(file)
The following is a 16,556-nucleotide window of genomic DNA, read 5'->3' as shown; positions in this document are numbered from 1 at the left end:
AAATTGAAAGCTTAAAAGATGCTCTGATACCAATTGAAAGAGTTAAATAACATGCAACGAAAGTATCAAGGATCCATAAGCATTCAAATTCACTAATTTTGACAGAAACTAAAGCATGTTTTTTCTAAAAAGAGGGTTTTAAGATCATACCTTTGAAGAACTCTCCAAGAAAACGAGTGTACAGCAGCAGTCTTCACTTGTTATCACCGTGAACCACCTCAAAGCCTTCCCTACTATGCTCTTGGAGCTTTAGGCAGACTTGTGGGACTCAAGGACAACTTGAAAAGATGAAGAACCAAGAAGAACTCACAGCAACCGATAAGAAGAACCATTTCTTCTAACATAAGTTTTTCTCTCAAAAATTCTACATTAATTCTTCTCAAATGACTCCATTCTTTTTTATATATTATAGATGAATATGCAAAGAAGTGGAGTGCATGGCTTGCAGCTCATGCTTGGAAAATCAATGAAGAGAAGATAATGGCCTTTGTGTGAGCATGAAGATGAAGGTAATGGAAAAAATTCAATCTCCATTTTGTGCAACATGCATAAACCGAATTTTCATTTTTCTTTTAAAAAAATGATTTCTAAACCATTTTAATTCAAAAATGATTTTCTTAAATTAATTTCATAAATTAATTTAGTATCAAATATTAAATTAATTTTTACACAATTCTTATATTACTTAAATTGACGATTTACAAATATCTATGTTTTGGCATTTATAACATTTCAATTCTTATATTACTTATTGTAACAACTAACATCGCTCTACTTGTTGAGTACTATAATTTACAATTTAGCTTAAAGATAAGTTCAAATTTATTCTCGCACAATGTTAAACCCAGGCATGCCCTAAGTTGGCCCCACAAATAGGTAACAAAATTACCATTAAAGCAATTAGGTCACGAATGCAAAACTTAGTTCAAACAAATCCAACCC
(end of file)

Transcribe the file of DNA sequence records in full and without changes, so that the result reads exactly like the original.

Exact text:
The following is a 16,556-nucleotide window of genomic DNA, read 5'->3' as shown; positions in this document are numbered from 1 at the left end:
AAATTGAAAGCTTAAAAGATGCTCTGATACCAATTGAAAGAGTTAAATAACATGCAACGAAAGTATCAAGGATCCATAAGCATTCAAATTCACTAATTTTGACAGAAACTAAAGCATGTTTTTTCTAAAAAGAGGGTTTTAAGATCATACCTTTGAAGAACTCTCCAAGAAAACGAGTGTACAGCAGCAGTCTTCACTTGTTATCACCGTGAACCACCTCAAAGCCTTCCCTACTATGCTCTTGGAGCTTTAGGCAGACTTGTGGGACTCAAGGACAACTTGAAAAGATGAAGAACCAAGAAGAACTCACAGCAACCGATAAGAAGAACCATTTCTTCTAACATAAGTTTTTCTCTCAAAAATTCTACATTAATTCTTCTCAAATGACTCCATTCTTTTTTATATATTATAGATGAATATGCAAAGAAGTGGAGTGCATGGCTTGCAGCTCATGCTTGGAAAATCAATGAAGAGAAGATAATGGCCTTTGTGTGAGCATGAAGATGAAGGTAATGGAAAAAATTCAATCTCCATTTTGTGCAACATGCATAAACCGAATTTTCATTTTTCTTTTAAAAAAATGATTTCTAAACCATTTTAATTCAAAAATGATTTTCTTAAATTAATTTCATAAATTAATTTAGTATCAAATATTAAATTAATTTTTACACAATTCTTATATTACTTAAATTGACGATTTACAAATATCTATGTTTTGGCATTTATAACATTTCAATTCTTATATTACTTATTGTAACAACTAACATCGCTCTACTTGTTGAGTACTATAATTTACAATTTAGCTTAAAGATAAGTTCAAATTTATTCTCGCACAATGTTAAACCCAGGCATGCCCTAAGTTGGCCCCACAAATAGGTAACAAAATTACCATTAAAGCAATTAGGTCACGAATGCAAAACTTAGTTCAAACAAATCCAACCC